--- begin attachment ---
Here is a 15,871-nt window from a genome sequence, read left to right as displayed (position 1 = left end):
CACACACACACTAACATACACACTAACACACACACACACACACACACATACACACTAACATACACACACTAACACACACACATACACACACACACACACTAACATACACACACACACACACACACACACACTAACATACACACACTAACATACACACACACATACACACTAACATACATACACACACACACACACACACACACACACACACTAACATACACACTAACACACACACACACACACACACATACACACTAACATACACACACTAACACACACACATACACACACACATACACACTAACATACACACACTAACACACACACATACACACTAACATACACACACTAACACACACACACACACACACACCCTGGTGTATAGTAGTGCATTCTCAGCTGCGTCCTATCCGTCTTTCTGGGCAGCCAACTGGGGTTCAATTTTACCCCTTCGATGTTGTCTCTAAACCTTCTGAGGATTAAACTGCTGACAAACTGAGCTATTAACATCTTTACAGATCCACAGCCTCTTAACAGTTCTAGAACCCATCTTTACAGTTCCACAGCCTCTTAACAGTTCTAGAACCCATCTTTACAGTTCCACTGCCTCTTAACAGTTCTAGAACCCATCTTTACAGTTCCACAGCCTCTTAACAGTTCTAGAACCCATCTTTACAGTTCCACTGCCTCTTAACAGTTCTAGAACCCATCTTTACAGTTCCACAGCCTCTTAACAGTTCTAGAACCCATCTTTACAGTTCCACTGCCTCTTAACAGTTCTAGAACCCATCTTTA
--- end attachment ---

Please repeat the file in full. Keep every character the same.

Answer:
Here is a 15,871-nt window from a genome sequence, read left to right as displayed (position 1 = left end):
CACACACACACTAACATACACACTAACACACACACACACACACACACATACACACTAACATACACACACTAACACACACACATACACACACACACACACTAACATACACACACACACACACACACACACACTAACATACACACACTAACATACACACACACATACACACTAACATACATACACACACACACACACACACACACACACACACTAACATACACACTAACACACACACACACACACACACATACACACTAACATACACACACTAACACACACACATACACACACACATACACACTAACATACACACACTAACACACACACATACACACTAACATACACACACTAACACACACACACACACACACACCCTGGTGTATAGTAGTGCATTCTCAGCTGCGTCCTATCCGTCTTTCTGGGCAGCCAACTGGGGTTCAATTTTACCCCTTCGATGTTGTCTCTAAACCTTCTGAGGATTAAACTGCTGACAAACTGAGCTATTAACATCTTTACAGATCCACAGCCTCTTAACAGTTCTAGAACCCATCTTTACAGTTCCACAGCCTCTTAACAGTTCTAGAACCCATCTTTACAGTTCCACTGCCTCTTAACAGTTCTAGAACCCATCTTTACAGTTCCACAGCCTCTTAACAGTTCTAGAACCCATCTTTACAGTTCCACTGCCTCTTAACAGTTCTAGAACCCATCTTTACAGTTCCACAGCCTCTTAACAGTTCTAGAACCCATCTTTACAGTTCCACTGCCTCTTAACAGTTCTAGAACCCATCTTTA